New York State Court of Claims

New York State Court of Claims

VILLENA v. THE STATE OF NEW YORK, COMMISSIONER GOORD, SUPERINTENDENT OF CAMP GABRIELS, #2003-032-129, Claim No. NONE, Motion No. M-67212


Synopsis


Case Information

UID:
2003-032-129
Claimant(s):
DAVID VILLENA
Claimant short name:
VILLENA
Footnote (claimant name) :

Defendant(s):
THE STATE OF NEW YORK, COMMISSIONER GOORD, SUPERINTENDENT OF CAMP GABRIELS
Footnote (defendant name) :

Third-party claimant(s):

Third-party defendant(s):

Claim number(s):
NONE
Motion number(s):
M-67212
Cross-motion number(s):

Judge:
JUDITH A. HARD
Claimant's attorney:
David Villena, pro se
Defendant's attorney:
Hon. Eliot Spitzer, Esq., NYS Attorney General
By: Paul F. Cagino, Esq., Assistant Attorney General,Of Counsel
Third-party defendant's attorney:

Signature date:
December 29, 2003
City:
Albany
Comments:

Official citation:

Appellate results:

See also (multicaptioned case)



Decision


Movant's proposed claim alleges that on April 18, 2003, at Camp Gabriels Correctional Facility, he experienced a sharp pain in the area of his testicles while completing a work assignment. He reported this to the correction officer in charge and was transported to the medical unit, where he was seen by a physician. The doctor indicated that movant should rest and that he would be called in for a follow-up examination on April 22nd. Movant did not receive a call to the medical unit, however, and when he reported this to a correction officer, he states that he was ignored. The officer then directed movant to return to his work scrubbing baseboards. When movant refused to comply, he was taken to the medical unit. Once there, movant alleges, the doctor "gave me a hard time," and he states that no further treatment has been provided. In his affidavit in support of the motion, movant refers to subsequent events, but allegations on these events are not contained in the proposed claim.

This motion was brought less than a year after the date of accrual and a like action against a citizen would not be barred by the applicable statute of limitations (CPLR 214).

In determining a motion for permission to file a late claim, the Court must consider, among other relevant factors, the six factors set forth in subdivision 6 of section 10 of the Court of Claims Act: 1) whether the delay in filing the claim was excusable; 2) whether the State had notice of the essential facts constituting the claim; 3) whether the State had an opportunity to investigate the circumstances underlying the claim; 4) whether the claim appears to be meritorious; 5) whether the failure to file or serve a timely claim or serve a timely notice of intention resulted in substantial prejudice to the State; and 6) whether the claimant has another available remedy. The Court in the exercise of its discretion balances these factors. It is well accepted that the presence or absence of any one factor is not dispositive (Bay Terrace Coop. Section IV v New York State Employees' Retirement Sys. Policemen's and Firemen's Retirement Sys., 55 NY2d 979 [1982]).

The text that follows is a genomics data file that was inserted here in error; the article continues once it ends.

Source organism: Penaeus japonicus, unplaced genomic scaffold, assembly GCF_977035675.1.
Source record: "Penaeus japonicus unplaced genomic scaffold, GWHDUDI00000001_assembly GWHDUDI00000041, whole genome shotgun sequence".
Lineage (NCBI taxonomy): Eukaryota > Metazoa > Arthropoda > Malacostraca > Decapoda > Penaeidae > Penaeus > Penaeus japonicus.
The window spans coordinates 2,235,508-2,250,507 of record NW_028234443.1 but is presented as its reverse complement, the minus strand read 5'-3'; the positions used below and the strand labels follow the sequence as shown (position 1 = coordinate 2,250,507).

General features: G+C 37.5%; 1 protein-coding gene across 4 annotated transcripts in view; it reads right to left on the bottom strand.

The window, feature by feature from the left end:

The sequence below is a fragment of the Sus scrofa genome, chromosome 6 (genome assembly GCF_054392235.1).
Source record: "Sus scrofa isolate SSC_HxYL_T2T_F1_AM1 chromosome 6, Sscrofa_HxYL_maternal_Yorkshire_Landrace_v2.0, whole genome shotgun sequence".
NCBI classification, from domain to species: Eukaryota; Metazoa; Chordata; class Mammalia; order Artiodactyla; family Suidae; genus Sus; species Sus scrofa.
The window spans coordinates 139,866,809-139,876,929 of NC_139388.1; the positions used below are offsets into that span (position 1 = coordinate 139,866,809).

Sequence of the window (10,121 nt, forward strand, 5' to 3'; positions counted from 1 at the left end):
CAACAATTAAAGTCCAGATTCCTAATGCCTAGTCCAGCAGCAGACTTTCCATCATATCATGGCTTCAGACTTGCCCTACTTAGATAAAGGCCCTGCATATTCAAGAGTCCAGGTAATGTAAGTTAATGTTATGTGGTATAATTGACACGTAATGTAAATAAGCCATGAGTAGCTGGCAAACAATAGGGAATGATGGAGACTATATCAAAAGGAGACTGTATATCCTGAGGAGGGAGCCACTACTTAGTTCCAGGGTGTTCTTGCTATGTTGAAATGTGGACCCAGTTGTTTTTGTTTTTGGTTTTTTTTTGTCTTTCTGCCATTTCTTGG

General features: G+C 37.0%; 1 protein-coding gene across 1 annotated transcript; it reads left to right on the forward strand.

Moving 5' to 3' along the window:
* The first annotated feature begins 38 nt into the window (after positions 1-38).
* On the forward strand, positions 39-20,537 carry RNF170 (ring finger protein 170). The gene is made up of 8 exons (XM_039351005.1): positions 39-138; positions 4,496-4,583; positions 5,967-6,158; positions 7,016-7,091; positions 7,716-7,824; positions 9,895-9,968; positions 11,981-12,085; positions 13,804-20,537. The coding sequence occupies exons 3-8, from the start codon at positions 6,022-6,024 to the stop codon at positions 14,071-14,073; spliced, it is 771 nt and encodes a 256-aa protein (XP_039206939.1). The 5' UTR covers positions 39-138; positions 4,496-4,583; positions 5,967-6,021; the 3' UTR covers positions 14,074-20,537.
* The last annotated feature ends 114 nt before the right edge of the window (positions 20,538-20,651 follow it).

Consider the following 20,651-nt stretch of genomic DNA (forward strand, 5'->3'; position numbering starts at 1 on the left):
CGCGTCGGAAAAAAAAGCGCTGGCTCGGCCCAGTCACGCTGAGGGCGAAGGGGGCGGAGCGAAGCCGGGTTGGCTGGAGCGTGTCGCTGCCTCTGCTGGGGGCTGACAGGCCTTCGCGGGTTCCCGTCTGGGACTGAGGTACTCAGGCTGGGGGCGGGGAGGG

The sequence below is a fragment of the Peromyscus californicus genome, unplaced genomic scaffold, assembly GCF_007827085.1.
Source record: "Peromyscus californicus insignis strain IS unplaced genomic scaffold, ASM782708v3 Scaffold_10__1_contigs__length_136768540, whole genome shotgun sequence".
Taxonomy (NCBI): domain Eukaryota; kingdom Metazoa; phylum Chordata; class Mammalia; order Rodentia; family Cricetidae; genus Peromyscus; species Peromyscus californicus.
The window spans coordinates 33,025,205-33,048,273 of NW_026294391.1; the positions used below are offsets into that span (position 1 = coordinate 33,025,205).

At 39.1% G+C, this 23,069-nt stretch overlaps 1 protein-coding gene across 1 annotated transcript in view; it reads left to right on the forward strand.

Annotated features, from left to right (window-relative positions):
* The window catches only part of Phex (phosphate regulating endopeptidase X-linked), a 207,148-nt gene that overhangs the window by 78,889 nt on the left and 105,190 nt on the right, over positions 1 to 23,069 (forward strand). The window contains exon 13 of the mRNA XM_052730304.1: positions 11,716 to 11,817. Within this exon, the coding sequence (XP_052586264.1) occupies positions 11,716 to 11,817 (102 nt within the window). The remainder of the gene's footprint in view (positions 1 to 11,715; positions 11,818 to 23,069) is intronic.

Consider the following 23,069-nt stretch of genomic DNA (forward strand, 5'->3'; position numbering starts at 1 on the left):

Movant does not offer any excuse for his delay in commencing this action other than his ignorance of the law and the fact that he is incarcerated. Ignorance of the law, specifically the practice requirements of the Court of Claims Act does not excuse a litigant's delay (see, e.g., Erca v State of New York, 51 AD2d 611 [3d Dept 1976], affd 42 NY2d 854; Sevillia v State of New York, 91 AD2d 792 [3d Dept 1982]). In addition, incarceration is not a disability per se (see Civil Rights Law §79), and an inmate who claims he was denied access to the law library or other impediments must make an affirmative showing that the circumstances of his incarceration prevented taking effective steps (Bommarito v State of New York, 35 AD2d 458 [4th Dept 1971]).

Movant makes no meaningful assertion that the State had notice of the essential facts constituting the claim or that correction officials had an opportunity to investigate those underlying facts. Permitting the proposed claim to be filed, therefore, could result in some prejudice to the State. Most significantly, movant has a more appropriate remedy available to him in the form of an Article 78 proceeding, particularly since it appears that the primary relief he seeks is treatment for his injury.

The most critical factor in determining whether permission to late file should be granted is the apparent merit of the proposed claim, for permitting a defective claim to be filed would be meaningless and futile (Prusack v State of New York, 117 AD2d 729 [2d Dept 1986]; Rosenhack v State of New York, 112 Misc 2d 967 [Ct Cl 1982]). In order to meet this requirement, a movant must establish that the proposed claim is not patently groundless, frivolous, or legally defective and that there is reasonable cause to believe that a valid cause of action exists (Matter of Santana v New York State Thruway Auth., 92 Misc 2d 1 [Ct Cl 1977]).

In the proposed claim submitted with this motion, movant has not clearly identified the wrongful acts of the State on which this claim is based. More significantly, as is noted above, it appears that claimant's primary goal is to obtain appropriate treatment for his groin injury. The Court of Claims does not have jurisdiction to grant such relief.

Consideration of the factors set forth in Court of Claims Act § 10 (6) indicate that claimant is not entitled to the requested relief, and consequently the motion is denied.


December 29, 2003
Albany, New York

HON. JUDITH A. HARD
Judge of the Court of Claims



The following papers were read on movant's motion for permission to file an untimely claim:
1. Notice of Motion and Supporting Affidavit of David Villena, pro se

2. Affirmation in Opposition of Paul F. Cagino, Esq., AAG

Filed papers: None